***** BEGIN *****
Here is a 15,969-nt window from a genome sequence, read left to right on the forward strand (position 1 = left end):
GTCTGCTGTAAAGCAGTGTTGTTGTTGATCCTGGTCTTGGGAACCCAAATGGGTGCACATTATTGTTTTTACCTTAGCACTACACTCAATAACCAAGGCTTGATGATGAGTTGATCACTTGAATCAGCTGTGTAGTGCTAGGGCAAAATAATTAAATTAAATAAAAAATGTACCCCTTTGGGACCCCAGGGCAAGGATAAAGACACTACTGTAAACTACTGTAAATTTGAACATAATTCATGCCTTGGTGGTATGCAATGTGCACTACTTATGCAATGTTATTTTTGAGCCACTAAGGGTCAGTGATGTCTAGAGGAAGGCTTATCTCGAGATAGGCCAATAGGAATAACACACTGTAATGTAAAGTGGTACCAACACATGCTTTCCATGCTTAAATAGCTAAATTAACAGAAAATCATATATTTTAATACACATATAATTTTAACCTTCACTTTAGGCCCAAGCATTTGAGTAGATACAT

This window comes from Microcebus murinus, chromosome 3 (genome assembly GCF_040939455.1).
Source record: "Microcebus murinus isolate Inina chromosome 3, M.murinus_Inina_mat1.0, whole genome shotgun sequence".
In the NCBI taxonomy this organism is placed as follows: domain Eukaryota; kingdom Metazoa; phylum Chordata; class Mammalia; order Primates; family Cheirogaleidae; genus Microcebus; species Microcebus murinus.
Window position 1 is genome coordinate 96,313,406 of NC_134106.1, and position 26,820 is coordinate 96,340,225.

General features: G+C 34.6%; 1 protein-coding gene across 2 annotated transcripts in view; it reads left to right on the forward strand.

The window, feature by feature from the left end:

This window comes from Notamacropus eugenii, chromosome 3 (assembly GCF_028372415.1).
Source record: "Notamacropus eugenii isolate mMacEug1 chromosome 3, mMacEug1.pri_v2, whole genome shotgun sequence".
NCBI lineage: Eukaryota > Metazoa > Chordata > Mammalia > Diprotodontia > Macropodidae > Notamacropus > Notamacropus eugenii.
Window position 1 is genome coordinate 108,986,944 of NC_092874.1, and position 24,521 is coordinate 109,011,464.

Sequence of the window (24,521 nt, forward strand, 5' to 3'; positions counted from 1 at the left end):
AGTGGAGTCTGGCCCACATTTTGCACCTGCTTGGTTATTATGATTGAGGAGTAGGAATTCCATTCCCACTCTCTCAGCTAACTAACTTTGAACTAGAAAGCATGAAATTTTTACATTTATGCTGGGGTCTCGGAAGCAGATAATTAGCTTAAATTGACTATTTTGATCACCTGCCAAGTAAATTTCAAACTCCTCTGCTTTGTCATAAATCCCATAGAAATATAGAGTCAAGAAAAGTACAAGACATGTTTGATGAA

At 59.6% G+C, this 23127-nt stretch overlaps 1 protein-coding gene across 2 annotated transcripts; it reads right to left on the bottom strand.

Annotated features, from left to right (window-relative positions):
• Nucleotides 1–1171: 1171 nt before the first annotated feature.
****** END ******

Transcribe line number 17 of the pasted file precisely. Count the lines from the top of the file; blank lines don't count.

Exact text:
• Nucleotides 1–1171: 1171 nt before the first annotated feature.